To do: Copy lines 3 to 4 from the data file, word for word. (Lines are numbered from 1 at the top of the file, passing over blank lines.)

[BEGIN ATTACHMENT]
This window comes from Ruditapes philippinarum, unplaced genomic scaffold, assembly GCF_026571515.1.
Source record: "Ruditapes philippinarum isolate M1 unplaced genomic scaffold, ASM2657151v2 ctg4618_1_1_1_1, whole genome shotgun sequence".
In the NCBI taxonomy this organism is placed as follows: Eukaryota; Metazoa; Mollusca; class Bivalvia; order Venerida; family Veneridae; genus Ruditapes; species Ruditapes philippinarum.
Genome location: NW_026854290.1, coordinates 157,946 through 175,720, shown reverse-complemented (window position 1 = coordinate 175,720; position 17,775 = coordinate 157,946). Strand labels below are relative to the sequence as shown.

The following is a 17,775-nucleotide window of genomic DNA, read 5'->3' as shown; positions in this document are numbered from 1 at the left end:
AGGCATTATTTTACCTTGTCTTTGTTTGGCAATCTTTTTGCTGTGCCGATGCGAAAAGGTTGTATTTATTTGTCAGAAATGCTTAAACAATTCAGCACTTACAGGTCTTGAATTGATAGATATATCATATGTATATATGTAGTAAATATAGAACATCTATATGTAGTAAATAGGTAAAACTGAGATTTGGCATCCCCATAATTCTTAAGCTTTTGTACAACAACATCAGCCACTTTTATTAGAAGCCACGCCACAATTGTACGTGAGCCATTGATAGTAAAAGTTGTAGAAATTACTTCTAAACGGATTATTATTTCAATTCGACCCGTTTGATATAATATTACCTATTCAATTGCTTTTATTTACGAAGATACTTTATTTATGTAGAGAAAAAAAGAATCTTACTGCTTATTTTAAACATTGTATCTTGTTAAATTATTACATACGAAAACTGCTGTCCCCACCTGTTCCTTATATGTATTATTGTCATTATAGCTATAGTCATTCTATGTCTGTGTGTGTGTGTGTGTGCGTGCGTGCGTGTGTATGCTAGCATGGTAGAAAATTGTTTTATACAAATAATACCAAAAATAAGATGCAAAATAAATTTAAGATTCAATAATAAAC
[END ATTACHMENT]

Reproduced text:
In the NCBI taxonomy this organism is placed as follows: Eukaryota; Metazoa; Mollusca; class Bivalvia; order Venerida; family Veneridae; genus Ruditapes; species Ruditapes philippinarum.
Genome location: NW_026854290.1, coordinates 157,946 through 175,720, shown reverse-complemented (window position 1 = coordinate 175,720; position 17,775 = coordinate 157,946). Strand labels below are relative to the sequence as shown.